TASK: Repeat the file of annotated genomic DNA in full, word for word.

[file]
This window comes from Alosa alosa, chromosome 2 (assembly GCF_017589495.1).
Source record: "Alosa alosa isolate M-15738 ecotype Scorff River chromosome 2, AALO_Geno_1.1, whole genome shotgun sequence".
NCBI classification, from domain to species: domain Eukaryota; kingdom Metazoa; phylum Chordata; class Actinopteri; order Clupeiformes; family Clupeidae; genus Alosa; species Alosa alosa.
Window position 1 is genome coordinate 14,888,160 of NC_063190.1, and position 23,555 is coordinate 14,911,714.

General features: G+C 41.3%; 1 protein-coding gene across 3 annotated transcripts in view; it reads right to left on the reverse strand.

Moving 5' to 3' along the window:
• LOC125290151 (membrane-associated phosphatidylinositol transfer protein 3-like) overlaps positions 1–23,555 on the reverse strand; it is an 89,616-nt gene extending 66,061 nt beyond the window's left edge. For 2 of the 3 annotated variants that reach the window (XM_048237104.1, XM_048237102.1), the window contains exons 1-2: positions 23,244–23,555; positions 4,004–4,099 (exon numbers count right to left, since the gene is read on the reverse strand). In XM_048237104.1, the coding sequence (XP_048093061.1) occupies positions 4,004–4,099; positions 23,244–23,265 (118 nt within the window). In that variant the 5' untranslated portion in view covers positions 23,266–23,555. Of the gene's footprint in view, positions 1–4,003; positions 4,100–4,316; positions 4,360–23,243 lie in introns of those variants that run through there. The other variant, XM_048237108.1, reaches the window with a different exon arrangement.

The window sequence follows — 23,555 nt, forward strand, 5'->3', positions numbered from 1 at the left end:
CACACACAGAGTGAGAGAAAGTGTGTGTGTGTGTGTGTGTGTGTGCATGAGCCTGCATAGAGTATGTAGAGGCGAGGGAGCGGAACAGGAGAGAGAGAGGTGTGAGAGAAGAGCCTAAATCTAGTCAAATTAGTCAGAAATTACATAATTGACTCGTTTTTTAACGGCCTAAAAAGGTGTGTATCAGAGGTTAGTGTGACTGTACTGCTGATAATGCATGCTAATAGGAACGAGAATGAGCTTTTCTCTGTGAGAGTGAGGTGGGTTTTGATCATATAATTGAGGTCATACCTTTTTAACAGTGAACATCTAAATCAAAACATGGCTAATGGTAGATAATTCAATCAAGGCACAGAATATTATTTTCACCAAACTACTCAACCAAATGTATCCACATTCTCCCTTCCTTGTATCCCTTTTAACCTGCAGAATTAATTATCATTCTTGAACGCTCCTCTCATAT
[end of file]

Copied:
This window comes from Alosa alosa, chromosome 2 (assembly GCF_017589495.1).
Source record: "Alosa alosa isolate M-15738 ecotype Scorff River chromosome 2, AALO_Geno_1.1, whole genome shotgun sequence".
NCBI classification, from domain to species: domain Eukaryota; kingdom Metazoa; phylum Chordata; class Actinopteri; order Clupeiformes; family Clupeidae; genus Alosa; species Alosa alosa.
Window position 1 is genome coordinate 14,888,160 of NC_063190.1, and position 23,555 is coordinate 14,911,714.

General features: G+C 41.3%; 1 protein-coding gene across 3 annotated transcripts in view; it reads right to left on the reverse strand.

Moving 5' to 3' along the window:
• LOC125290151 (membrane-associated phosphatidylinositol transfer protein 3-like) overlaps positions 1–23,555 on the reverse strand; it is an 89,616-nt gene extending 66,061 nt beyond the window's left edge. For 2 of the 3 annotated variants that reach the window (XM_048237104.1, XM_048237102.1), the window contains exons 1-2: positions 23,244–23,555; positions 4,004–4,099 (exon numbers count right to left, since the gene is read on the reverse strand). In XM_048237104.1, the coding sequence (XP_048093061.1) occupies positions 4,004–4,099; positions 23,244–23,265 (118 nt within the window). In that variant the 5' untranslated portion in view covers positions 23,266–23,555. Of the gene's footprint in view, positions 1–4,003; positions 4,100–4,316; positions 4,360–23,243 lie in introns of those variants that run through there. The other variant, XM_048237108.1, reaches the window with a different exon arrangement.

The window sequence follows — 23,555 nt, forward strand, 5'->3', positions numbered from 1 at the left end:
CACACACAGAGTGAGAGAAAGTGTGTGTGTGTGTGTGTGTGTGTGCATGAGCCTGCATAGAGTATGTAGAGGCGAGGGAGCGGAACAGGAGAGAGAGAGGTGTGAGAGAAGAGCCTAAATCTAGTCAAATTAGTCAGAAATTACATAATTGACTCGTTTTTTAACGGCCTAAAAAGGTGTGTATCAGAGGTTAGTGTGACTGTACTGCTGATAATGCATGCTAATAGGAACGAGAATGAGCTTTTCTCTGTGAGAGTGAGGTGGGTTTTGATCATATAATTGAGGTCATACCTTTTTAACAGTGAACATCTAAATCAAAACATGGCTAATGGTAGATAATTCAATCAAGGCACAGAATATTATTTTCACCAAACTACTCAACCAAATGTATCCACATTCTCCCTTCCTTGTATCCCTTTTAACCTGCAGAATTAATTATCATTCTTGAACGCTCCTCTCATAT